Contrary to assumptions, February wasn’t American Heart Month because of Valentine’s Day.
The Centers for Disease Control and Prevention dedicate the entire month of February to raising awareness for cardiovascular health. Heart disease is the leading cause of death for men and women in the United States, and February is a great time to commit to adopting a healthier lifestyle. From healthy eating habits to ensuring your body receives adequate exercise and sleep, little life changes can make a difference.
Many health organizations are constantly conducting research on ways to improve cardiovascular health in the United States.
Last fall, at the SAP Personalized Medicine Symposium, I listened to Carlos Bustamante, Professor of Genetics, Co-Founding Director of the Center for Computational, Evolutionary and Human Genomics (CEHG) and Inaugural Chair of the Biomedical Science Department at Stanford School of Medicine and Dr. Euan A Ashley, Associate Professor of Medicine and Genetics at Stanford School of Medicine explain their efforts in achieving a deeper understanding of the global human genome variation and its implications in disease, particularly cardiovascular health.
Over the past few years, Dr. Ashley and Dr. Bustamante have conducted research on the contribution of genetics, environmental exposures, behavior, and other factors as they relate to disease susceptibility.
More recently, they are working to make advancements in the study of genomes and are dedicated to unleashing the power of genetic sequencing.
Dedication to Cardiovascular Health
In this video interview, conducted and published by Gregg A. Masters, MPH at the SAP Personalized Medicine Symposium, Dr. Ashley discusses the advances that Stanford School of Medicine is making in cardiovascular health. Dr. Ashely also touches on the influence of wearable fitness trackers, the importance of prevention, and the excitement around precision medicine.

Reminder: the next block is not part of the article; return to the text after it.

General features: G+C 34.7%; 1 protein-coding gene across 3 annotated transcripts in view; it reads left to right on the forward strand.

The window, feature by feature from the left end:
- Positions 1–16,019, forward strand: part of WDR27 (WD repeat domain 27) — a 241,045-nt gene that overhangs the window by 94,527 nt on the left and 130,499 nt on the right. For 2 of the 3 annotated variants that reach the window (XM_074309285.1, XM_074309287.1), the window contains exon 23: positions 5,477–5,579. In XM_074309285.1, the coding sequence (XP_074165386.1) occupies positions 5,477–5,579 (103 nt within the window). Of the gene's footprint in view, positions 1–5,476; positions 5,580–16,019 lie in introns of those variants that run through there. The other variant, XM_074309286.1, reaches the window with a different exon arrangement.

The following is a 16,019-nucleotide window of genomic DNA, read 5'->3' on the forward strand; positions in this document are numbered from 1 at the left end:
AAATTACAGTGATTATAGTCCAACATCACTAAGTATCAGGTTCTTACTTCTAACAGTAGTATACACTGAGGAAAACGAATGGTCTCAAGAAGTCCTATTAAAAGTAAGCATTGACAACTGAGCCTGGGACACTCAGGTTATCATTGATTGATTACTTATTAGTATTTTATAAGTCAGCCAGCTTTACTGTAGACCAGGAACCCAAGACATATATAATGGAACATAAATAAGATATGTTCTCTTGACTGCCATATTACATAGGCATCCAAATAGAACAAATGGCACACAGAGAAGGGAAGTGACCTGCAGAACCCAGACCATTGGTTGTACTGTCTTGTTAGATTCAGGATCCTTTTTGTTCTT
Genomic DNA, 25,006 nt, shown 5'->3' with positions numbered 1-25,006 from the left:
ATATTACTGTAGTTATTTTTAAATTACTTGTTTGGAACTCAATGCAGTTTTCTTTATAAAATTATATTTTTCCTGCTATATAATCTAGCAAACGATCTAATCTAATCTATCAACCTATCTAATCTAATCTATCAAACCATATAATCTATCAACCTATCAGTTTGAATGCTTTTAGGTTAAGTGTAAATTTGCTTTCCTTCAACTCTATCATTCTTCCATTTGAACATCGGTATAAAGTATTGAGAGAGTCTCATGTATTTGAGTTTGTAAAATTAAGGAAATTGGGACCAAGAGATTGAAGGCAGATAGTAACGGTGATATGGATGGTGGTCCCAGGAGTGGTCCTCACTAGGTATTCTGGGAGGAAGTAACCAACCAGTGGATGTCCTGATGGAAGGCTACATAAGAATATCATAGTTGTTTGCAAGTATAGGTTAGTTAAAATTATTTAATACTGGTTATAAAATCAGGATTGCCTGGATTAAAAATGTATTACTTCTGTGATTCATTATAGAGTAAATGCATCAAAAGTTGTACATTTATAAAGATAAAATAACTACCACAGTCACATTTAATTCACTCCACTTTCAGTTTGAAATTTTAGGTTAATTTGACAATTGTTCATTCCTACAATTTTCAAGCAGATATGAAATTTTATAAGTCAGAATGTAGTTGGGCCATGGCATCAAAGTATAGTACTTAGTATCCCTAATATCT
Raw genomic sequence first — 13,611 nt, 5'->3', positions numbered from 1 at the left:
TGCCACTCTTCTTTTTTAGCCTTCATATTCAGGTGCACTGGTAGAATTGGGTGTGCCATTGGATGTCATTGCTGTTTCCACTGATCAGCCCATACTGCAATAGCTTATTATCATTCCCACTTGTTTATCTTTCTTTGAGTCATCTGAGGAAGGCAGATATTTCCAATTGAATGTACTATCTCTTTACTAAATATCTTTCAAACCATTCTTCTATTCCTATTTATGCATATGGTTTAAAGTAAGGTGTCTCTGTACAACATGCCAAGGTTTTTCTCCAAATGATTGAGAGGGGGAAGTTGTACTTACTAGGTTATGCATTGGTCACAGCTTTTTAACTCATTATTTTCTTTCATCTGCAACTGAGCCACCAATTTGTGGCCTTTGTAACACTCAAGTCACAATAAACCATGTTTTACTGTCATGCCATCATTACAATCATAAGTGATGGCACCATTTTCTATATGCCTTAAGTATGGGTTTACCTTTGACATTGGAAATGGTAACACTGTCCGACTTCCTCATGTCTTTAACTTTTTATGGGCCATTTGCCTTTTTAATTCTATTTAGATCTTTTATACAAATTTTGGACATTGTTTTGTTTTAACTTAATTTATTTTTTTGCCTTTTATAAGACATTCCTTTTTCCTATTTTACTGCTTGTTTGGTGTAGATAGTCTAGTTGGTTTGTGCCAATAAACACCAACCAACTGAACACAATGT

Dr. Ashley explains that the research conducted at Stanford School of Medicine has made great strides in cardiovascular health. The most immediate impact has been around rare, genetically inherited cardiovascular diseases. These are usually cardiovascular complications that can lead to sudden and unexpected deaths.
As stated in the interview, the technology that the researchers at Stanford have available allows them to move stunningly fast, truly transforming the way diseases are understood and treated.
Today, a single genome sequence can be completed in two days. Previously, the same analysis could have taken up to two months.
Soon, all 20,000 human genes will be able to be quickly analyzed, and even the six billion base pairs of patient genome data will be measurable.
Taking Control of Cardiovascular Health
To summarize a very important point Dr. Ashely presents during the interview, diet and exercise will always positively influence heart health. Yet, lifestyle intervention through the use of technology is greatly helping to promote health and prevent disease.
As Dr. Ashley states, “The goal of a health system is to reach the patient before they are even a patient.”
If you’ll be attending #HIMSS16, stop by Booth #5828 and learn more about the digital transformation of the healthcare industry.
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This story originally appeared on SAP Business Trends.
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